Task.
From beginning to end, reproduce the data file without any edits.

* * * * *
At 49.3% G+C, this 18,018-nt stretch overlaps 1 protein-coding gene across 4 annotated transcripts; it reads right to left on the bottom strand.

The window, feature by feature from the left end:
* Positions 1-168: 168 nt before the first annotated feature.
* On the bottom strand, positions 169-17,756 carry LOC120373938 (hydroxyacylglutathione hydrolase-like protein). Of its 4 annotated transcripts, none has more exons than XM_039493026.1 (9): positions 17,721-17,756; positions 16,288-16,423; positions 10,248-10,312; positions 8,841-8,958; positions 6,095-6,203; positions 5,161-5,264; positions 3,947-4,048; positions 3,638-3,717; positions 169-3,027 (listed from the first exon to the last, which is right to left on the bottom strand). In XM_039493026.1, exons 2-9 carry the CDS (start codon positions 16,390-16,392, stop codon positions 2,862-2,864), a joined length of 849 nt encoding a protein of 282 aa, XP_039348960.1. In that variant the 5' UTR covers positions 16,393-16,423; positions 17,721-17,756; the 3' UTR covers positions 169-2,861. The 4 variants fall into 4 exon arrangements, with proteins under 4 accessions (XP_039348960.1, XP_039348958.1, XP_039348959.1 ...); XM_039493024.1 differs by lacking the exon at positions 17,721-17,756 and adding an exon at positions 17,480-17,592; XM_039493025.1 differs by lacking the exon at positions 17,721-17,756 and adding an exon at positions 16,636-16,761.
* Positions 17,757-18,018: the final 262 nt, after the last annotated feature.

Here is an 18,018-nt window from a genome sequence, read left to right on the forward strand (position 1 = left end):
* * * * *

At 49.3% G+C, this 18,018-nt stretch overlaps 1 protein-coding gene across 4 annotated transcripts; it reads right to left on the bottom strand.

The window, feature by feature from the left end:
* Positions 1-168: 168 nt before the first annotated feature.
* On the bottom strand, positions 169-17,756 carry LOC120373938 (hydroxyacylglutathione hydrolase-like protein). Of its 4 annotated transcripts, none has more exons than XM_039493026.1 (9): positions 17,721-17,756; positions 16,288-16,423; positions 10,248-10,312; positions 8,841-8,958; positions 6,095-6,203; positions 5,161-5,264; positions 3,947-4,048; positions 3,638-3,717; positions 169-3,027 (listed from the first exon to the last, which is right to left on the bottom strand). In XM_039493026.1, exons 2-9 carry the CDS (start codon positions 16,390-16,392, stop codon positions 2,862-2,864), a joined length of 849 nt encoding a protein of 282 aa, XP_039348960.1. In that variant the 5' UTR covers positions 16,393-16,423; positions 17,721-17,756; the 3' UTR covers positions 169-2,861. The 4 variants fall into 4 exon arrangements, with proteins under 4 accessions (XP_039348960.1, XP_039348958.1, XP_039348959.1 ...); XM_039493024.1 differs by lacking the exon at positions 17,721-17,756 and adding an exon at positions 17,480-17,592; XM_039493025.1 differs by lacking the exon at positions 17,721-17,756 and adding an exon at positions 16,636-16,761.
* Positions 17,757-18,018: the final 262 nt, after the last annotated feature.

Here is an 18,018-nt window from a genome sequence, read left to right on the forward strand (position 1 = left end):